Sunday, January 13, 2019

Solemnity of the Baptism of the Lord Year C

Readings: Is 40:1-5,9-11; Titus 2:11-14;3:4-7; Lk 3:15-16,21-22

Baptized, anointed, revealed and commissioned to give comfort to God’s people are some of words and phrases that help us to understand the Solemnity we celebrate this Sunday - the Baptism of the Lord. The first reading from Isaiah is a prophecy: the promise of good news that salvation is on the way. It is also about the commissioning of God’s messengers who are then sent to announce the Good news: “Comfort, give comfort to my people.” The reading speaks of a voice that cries out in the desert, exhorting God’s people to be ready for their salvation from exile. The people are urged to remove every obstacle by preparing the way of the Lord. That sounds like an Advent theme. Yes, it is an Advent theme, ushering in the fulfillment of the promise of salvation which is at the very heart of the Christmas message. The promise of salvation is fulfilled in the Gospel passage that moves us from anticipation of the coming of the Messiah to His manifestation when Christ is baptized, anointed and revealed. What happens at the Baptism of Jesus by John reveals Jesus and fulfills the promise. But the event also raises the question of why Jesus had to be baptized since he had no sin. One reason given is that God wanted Jesus to begin his ministry by symbolically identifying himself with sinful humanity, in order to save it. Jesus therefore identified with humanity not as a sinner, but as a fellow human being. Jesus knew what it was to be human. Thus Jesus is the one who fulfills Isaiah’s prophecy of bringing salvation to the nations. The dove that descends upon Him symbolizes the nature of His mission as an agent of peace and reconciliation in the world. Jesus is the one who fulfills Isaiah’s prophecy of comforting God’s People and speaking tenderly to them. He is the one who heralds the good news of salvation; the one who comes like a shepherd feeding his flock, gathering the lambs in his arms, carrying them in his bosom and leading the ewes with care. The reading from Titus proclaims the same mystery of the appearance of Jesus and promises future fulfillment of salvation. Jesus is thus “the grace of God” that has appeared, saving all…” and justifying us by his life, God’s grace. Jesus is the “kindness and generous love of God” that has appeared because of God’s mercy. He saves us and renews us by the Holy Spirit.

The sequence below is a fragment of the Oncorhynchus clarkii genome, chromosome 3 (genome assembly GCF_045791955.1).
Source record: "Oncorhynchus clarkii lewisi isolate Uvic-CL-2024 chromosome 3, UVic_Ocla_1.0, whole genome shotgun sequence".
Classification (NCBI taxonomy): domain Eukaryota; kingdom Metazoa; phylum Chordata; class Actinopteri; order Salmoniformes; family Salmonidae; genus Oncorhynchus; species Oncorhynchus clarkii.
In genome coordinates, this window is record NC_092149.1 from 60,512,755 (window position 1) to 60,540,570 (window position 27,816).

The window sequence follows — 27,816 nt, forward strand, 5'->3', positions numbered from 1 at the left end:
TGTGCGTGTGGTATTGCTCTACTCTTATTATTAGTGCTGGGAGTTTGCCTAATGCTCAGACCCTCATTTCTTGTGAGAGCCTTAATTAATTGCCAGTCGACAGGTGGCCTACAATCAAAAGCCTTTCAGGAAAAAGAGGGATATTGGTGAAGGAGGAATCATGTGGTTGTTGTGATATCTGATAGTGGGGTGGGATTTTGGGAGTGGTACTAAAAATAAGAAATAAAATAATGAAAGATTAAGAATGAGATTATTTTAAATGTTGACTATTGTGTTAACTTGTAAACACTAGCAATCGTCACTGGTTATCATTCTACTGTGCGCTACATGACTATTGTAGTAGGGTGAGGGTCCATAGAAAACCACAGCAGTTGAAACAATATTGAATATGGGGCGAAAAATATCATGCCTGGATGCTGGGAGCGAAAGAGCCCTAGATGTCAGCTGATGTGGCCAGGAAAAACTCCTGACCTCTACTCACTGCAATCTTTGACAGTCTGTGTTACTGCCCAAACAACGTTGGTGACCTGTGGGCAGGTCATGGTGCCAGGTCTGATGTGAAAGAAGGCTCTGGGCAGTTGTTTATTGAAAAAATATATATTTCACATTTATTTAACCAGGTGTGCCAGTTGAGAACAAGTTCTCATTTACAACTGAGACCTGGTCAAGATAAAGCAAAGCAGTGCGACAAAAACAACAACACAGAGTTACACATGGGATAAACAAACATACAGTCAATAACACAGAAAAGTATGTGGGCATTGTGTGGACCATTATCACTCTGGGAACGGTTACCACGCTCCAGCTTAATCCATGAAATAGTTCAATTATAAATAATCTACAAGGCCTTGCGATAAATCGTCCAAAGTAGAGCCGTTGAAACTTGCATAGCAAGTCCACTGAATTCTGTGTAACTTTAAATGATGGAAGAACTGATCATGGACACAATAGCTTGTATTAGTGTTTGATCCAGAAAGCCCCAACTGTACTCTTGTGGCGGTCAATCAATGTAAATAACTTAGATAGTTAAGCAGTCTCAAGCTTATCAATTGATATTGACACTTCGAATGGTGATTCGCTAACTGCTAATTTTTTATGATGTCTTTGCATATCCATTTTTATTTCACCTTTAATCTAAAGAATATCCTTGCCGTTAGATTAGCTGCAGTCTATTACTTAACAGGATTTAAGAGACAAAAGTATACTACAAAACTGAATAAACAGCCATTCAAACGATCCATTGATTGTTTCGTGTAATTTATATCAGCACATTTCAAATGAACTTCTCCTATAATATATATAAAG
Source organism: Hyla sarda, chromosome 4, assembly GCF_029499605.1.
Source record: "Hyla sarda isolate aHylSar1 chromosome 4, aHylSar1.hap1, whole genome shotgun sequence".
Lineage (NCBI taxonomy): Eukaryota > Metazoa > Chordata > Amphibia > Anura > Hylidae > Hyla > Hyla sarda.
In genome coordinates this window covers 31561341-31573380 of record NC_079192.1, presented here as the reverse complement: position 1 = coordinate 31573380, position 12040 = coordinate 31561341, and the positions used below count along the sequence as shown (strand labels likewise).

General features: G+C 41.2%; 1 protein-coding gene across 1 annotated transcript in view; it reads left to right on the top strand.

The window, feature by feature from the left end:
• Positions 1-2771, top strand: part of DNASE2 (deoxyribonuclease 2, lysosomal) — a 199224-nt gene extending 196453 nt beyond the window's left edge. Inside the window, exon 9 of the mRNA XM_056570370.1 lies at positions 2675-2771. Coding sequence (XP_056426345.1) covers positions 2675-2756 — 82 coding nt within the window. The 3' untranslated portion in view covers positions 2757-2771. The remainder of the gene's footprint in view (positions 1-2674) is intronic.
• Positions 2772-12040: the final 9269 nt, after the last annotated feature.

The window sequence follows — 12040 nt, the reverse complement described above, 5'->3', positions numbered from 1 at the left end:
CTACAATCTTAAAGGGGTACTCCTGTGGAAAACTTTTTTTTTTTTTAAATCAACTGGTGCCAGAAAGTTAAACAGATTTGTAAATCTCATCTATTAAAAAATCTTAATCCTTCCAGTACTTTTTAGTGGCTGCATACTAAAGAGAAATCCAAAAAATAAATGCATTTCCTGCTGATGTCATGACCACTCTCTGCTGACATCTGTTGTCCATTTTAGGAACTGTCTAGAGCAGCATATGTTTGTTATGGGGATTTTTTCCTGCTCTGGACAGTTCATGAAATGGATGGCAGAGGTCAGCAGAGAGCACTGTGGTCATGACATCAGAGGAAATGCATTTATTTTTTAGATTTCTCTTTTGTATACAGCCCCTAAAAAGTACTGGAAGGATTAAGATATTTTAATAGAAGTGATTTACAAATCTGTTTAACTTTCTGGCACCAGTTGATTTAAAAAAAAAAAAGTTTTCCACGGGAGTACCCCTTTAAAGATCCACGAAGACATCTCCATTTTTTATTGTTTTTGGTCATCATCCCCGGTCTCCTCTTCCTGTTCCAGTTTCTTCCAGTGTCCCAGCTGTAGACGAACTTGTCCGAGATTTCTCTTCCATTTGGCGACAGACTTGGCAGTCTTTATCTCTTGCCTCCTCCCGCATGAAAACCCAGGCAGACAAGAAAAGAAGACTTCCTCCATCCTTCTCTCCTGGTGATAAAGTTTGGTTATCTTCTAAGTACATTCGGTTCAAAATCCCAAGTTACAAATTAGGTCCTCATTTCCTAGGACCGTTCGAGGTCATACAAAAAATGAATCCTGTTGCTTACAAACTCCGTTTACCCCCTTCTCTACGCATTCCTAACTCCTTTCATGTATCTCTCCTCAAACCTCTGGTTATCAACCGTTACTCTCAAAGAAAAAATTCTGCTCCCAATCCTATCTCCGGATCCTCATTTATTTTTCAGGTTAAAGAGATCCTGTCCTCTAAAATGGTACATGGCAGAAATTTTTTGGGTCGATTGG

All three readings therefore clearly announce that the Lord is coming; the Lord has come and that the Lord will continue to come. That is where we come in. First we are given the good news that our salvation is not only coming, but already here in Christ anointed and sent by the Father to comfort His people; to shepherd them, nourish them and lead them with compassion. By virtue of our baptism we become messengers: anointed, commissioned and sent by Christ to continue his presence and proclaim his good news of salvation until he comes again. In this Year of Faith, we must proclaim that good news with conviction by living lives that manifest the presence of Christ in our lives. We must be the good news of salvation to those alienated; those caught up in the web of modernity and postmodern values of satisfying human desires only; those that question the fact that you still go to Church. May they at last be led by our example to come back to the faith and find joy and fulfillment in Jesus Christ. The message we take home is threefold. 1) The Baptism of the Lord is the fulfillment and manifestation of God’s promise of salvation revealed in Jesus at His Baptism. 2) We celebrate Jesus who is anointed and sent by the Father to proclaim God’s good news of salvation: mercy, compassion and forgiveness. 3) By virtue of our baptism we become Christ’s messengers: anointed, commissioned and sent to continue his presence and proclaim his good news of salvation until he comes again.

©2019 John S. Mbinda

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